Review of essay: The clothes make the fan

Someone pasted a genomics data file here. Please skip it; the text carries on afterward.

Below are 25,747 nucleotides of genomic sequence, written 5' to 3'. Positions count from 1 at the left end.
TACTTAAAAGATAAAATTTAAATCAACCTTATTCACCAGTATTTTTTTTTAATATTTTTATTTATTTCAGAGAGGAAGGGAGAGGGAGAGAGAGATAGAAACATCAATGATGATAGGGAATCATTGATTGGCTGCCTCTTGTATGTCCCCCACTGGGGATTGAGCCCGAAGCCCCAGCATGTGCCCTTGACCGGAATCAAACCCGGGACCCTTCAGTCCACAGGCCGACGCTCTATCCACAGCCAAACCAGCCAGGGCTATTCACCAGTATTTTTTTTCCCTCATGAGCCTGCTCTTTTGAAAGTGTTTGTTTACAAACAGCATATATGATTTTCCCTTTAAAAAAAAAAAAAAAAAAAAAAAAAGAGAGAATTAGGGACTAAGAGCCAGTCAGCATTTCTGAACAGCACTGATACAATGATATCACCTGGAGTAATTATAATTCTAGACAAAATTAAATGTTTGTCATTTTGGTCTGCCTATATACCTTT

Using the definition of fandom culture as a ‘participatory culture’, this essay explores the way in which this particular event of the sale of Buffy the vampire slayer’s jeans has been used to elongate the popularity of the show. Indicating that the use of the internet allows a show to live beyond it’s air time, due to the dedication of the fans and the obsession displayed with the demand for the props sold when the Buffy series ended. Described as having a long standing emphasis on style, the sold items have multi faceted levels of desirability from use as a collectors item to a fetish object. The timing of the series with the increase of the internet to society but also crucially with the coinciding of the internet’s popularity amongst teens is intrinsic to Buffy’s popularity. This article also discusses the central dichotomy that runs throughout the characterisation of Buffy in that she is described to be a strong riot grlll esque example for teenage girls but yet is perfect in her aesthetic and highly image concious. This raises several issues within feminism of unattainability and an image of the perfect girl created in the male gaze. Also discussing the value vs. gained value via association debate, this explores the way in which items can be fetished in an attempt to live vicariously through the items. An interesting idea raised in this is that of the ostracisation of the fans due the items in the auction being priced at an unattainable amount for most fans. Thus highlighting that the auction ‘for the fans’ was actuly one for collectors and opportunists. The article ends on a really interesting point, suggesting that the greatest rebellion and sense of ownership the fans could have was their ability to not purchase any of the items in the auction. It allowed them still to participate and follow the event of the auction but put to the rest the series in the present day providing an opportunity to revel in nostalgia; exploring the fans obsession not purely with the show itself, but a period of time that symbolised a jovial youth and hope amongst them all.



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